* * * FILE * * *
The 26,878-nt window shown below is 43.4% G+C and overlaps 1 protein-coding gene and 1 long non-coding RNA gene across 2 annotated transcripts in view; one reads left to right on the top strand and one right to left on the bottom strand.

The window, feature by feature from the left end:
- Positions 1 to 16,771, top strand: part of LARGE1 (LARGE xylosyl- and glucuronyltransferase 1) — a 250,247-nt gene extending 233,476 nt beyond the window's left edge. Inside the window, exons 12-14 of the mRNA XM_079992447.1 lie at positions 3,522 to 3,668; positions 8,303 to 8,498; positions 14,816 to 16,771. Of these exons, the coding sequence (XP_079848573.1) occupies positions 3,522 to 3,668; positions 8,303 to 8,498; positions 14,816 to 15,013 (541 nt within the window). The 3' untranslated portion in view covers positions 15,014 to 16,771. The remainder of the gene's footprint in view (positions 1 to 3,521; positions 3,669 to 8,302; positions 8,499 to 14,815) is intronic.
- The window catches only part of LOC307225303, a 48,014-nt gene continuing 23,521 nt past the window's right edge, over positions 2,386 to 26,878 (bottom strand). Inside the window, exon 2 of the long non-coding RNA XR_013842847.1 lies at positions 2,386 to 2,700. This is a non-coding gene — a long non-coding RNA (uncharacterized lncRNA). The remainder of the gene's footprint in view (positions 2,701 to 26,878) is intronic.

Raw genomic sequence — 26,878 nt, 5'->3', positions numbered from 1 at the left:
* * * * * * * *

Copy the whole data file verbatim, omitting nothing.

The 26,878-nt window shown below is 43.4% G+C and overlaps 1 protein-coding gene and 1 long non-coding RNA gene across 2 annotated transcripts in view; one reads left to right on the top strand and one right to left on the bottom strand.

The window, feature by feature from the left end:
- Positions 1 to 16,771, top strand: part of LARGE1 (LARGE xylosyl- and glucuronyltransferase 1) — a 250,247-nt gene extending 233,476 nt beyond the window's left edge. Inside the window, exons 12-14 of the mRNA XM_079992447.1 lie at positions 3,522 to 3,668; positions 8,303 to 8,498; positions 14,816 to 16,771. Of these exons, the coding sequence (XP_079848573.1) occupies positions 3,522 to 3,668; positions 8,303 to 8,498; positions 14,816 to 15,013 (541 nt within the window). The 3' untranslated portion in view covers positions 15,014 to 16,771. The remainder of the gene's footprint in view (positions 1 to 3,521; positions 3,669 to 8,302; positions 8,499 to 14,815) is intronic.
- The window catches only part of LOC307225303, a 48,014-nt gene continuing 23,521 nt past the window's right edge, over positions 2,386 to 26,878 (bottom strand). Inside the window, exon 2 of the long non-coding RNA XR_013842847.1 lies at positions 2,386 to 2,700. This is a non-coding gene — a long non-coding RNA (uncharacterized lncRNA). The remainder of the gene's footprint in view (positions 2,701 to 26,878) is intronic.

Raw genomic sequence — 26,878 nt, 5'->3', positions numbered from 1 at the left: